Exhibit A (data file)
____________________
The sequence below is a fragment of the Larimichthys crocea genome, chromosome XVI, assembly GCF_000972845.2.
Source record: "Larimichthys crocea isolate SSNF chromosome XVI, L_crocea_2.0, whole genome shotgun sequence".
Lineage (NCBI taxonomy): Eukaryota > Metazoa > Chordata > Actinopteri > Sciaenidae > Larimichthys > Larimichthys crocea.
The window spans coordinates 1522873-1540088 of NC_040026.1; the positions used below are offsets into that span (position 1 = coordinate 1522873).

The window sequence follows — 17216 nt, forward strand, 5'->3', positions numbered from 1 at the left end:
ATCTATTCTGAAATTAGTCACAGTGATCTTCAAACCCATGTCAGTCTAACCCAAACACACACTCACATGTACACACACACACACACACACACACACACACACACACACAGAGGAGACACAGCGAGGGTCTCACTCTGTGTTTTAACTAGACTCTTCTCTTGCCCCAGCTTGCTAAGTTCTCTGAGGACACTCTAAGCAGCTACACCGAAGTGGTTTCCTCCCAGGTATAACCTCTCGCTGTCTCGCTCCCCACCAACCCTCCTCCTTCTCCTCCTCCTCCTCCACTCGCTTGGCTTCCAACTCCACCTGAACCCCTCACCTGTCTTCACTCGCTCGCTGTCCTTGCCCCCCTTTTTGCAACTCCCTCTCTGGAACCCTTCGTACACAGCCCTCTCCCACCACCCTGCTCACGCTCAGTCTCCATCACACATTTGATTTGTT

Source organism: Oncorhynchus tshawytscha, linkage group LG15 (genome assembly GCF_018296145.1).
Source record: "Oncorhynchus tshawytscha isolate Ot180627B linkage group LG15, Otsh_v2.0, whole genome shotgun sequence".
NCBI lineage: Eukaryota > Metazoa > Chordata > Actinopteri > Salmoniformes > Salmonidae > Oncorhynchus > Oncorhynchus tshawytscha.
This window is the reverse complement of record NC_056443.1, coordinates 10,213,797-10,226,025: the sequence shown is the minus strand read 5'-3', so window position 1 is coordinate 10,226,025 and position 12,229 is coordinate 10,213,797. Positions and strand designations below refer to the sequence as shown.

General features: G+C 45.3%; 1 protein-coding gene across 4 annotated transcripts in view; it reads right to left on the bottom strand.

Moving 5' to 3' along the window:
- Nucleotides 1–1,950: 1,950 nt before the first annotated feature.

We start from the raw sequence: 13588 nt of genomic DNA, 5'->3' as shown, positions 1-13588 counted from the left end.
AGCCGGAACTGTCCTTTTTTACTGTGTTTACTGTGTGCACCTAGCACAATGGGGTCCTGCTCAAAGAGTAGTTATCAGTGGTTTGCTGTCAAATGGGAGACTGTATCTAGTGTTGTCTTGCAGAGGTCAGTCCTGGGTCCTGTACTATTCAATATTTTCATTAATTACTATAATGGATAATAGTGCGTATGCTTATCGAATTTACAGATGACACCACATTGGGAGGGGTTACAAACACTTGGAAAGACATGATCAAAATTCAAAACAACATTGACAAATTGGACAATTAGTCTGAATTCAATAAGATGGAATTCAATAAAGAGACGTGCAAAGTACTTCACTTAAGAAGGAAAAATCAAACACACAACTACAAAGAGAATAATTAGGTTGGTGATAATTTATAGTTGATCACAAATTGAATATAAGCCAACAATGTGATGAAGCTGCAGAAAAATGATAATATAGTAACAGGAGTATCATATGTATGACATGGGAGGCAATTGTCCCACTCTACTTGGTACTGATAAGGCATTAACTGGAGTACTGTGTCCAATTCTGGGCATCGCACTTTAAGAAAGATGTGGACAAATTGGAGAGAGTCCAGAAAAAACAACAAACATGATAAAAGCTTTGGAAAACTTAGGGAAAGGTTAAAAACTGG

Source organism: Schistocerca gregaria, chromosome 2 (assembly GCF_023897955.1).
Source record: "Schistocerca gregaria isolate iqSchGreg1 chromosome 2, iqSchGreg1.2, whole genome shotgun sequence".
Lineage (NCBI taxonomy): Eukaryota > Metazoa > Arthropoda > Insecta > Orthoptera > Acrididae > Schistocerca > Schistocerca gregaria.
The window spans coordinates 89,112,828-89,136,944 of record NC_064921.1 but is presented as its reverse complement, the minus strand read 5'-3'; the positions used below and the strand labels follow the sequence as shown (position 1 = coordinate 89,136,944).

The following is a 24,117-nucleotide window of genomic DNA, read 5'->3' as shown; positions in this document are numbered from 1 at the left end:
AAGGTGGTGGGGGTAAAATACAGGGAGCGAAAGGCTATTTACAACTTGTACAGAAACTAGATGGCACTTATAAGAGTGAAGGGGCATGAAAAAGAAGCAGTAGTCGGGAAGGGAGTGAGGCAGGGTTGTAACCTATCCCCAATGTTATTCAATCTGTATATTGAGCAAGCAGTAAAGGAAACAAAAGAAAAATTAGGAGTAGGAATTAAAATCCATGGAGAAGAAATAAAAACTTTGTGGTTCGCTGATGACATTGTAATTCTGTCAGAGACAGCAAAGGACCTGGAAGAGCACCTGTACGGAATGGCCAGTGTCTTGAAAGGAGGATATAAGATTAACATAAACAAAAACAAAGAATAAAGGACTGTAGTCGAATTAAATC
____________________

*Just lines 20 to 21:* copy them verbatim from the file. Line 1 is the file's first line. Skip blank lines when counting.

The following is a 24,117-nucleotide window of genomic DNA, read 5'->3' as shown; positions in this document are numbered from 1 at the left end:
AAGGTGGTGGGGGTAAAATACAGGGAGCGAAAGGCTATTTACAACTTGTACAGAAACTAGATGGCACTTATAAGAGTGAAGGGGCATGAAAAAGAAGCAGTAGTCGGGAAGGGAGTGAGGCAGGGTTGTAACCTATCCCCAATGTTATTCAATCTGTATATTGAGCAAGCAGTAAAGGAAACAAAAGAAAAATTAGGAGTAGGAATTAAAATCCATGGAGAAGAAATAAAAACTTTGTGGTTCGCTGATGACATTGTAATTCTGTCAGAGACAGCAAAGGACCTGGAAGAGCACCTGTACGGAATGGCCAGTGTCTTGAAAGGAGGATATAAGATTAACATAAACAAAAACAAAGAATAAAGGACTGTAGTCGAATTAAATC